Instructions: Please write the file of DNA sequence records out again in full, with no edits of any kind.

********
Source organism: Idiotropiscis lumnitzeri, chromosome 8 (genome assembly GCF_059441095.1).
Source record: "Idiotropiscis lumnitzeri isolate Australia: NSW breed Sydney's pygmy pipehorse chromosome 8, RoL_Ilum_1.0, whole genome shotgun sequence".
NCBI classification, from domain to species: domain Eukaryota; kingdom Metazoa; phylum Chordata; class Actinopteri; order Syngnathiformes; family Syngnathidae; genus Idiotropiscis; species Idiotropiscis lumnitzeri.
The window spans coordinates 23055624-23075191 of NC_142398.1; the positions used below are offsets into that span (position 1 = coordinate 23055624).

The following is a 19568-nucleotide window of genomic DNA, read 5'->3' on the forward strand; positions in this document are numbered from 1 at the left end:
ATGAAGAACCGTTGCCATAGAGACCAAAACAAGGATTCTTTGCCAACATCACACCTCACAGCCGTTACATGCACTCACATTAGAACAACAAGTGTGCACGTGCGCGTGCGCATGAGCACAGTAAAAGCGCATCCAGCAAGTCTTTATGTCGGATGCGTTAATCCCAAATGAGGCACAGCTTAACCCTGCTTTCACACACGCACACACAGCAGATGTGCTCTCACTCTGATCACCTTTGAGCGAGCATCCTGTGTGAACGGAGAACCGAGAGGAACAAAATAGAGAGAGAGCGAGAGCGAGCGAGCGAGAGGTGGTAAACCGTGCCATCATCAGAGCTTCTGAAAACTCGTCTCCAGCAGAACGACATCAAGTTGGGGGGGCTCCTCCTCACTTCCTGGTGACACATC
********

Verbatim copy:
Source organism: Idiotropiscis lumnitzeri, chromosome 8 (genome assembly GCF_059441095.1).
Source record: "Idiotropiscis lumnitzeri isolate Australia: NSW breed Sydney's pygmy pipehorse chromosome 8, RoL_Ilum_1.0, whole genome shotgun sequence".
NCBI classification, from domain to species: domain Eukaryota; kingdom Metazoa; phylum Chordata; class Actinopteri; order Syngnathiformes; family Syngnathidae; genus Idiotropiscis; species Idiotropiscis lumnitzeri.
The window spans coordinates 23055624-23075191 of NC_142398.1; the positions used below are offsets into that span (position 1 = coordinate 23055624).

The following is a 19568-nucleotide window of genomic DNA, read 5'->3' on the forward strand; positions in this document are numbered from 1 at the left end:
ATGAAGAACCGTTGCCATAGAGACCAAAACAAGGATTCTTTGCCAACATCACACCTCACAGCCGTTACATGCACTCACATTAGAACAACAAGTGTGCACGTGCGCGTGCGCATGAGCACAGTAAAAGCGCATCCAGCAAGTCTTTATGTCGGATGCGTTAATCCCAAATGAGGCACAGCTTAACCCTGCTTTCACACACGCACACACAGCAGATGTGCTCTCACTCTGATCACCTTTGAGCGAGCATCCTGTGTGAACGGAGAACCGAGAGGAACAAAATAGAGAGAGAGCGAGAGCGAGCGAGCGAGAGGTGGTAAACCGTGCCATCATCAGAGCTTCTGAAAACTCGTCTCCAGCAGAACGACATCAAGTTGGGGGGGCTCCTCCTCACTTCCTGGTGACACATC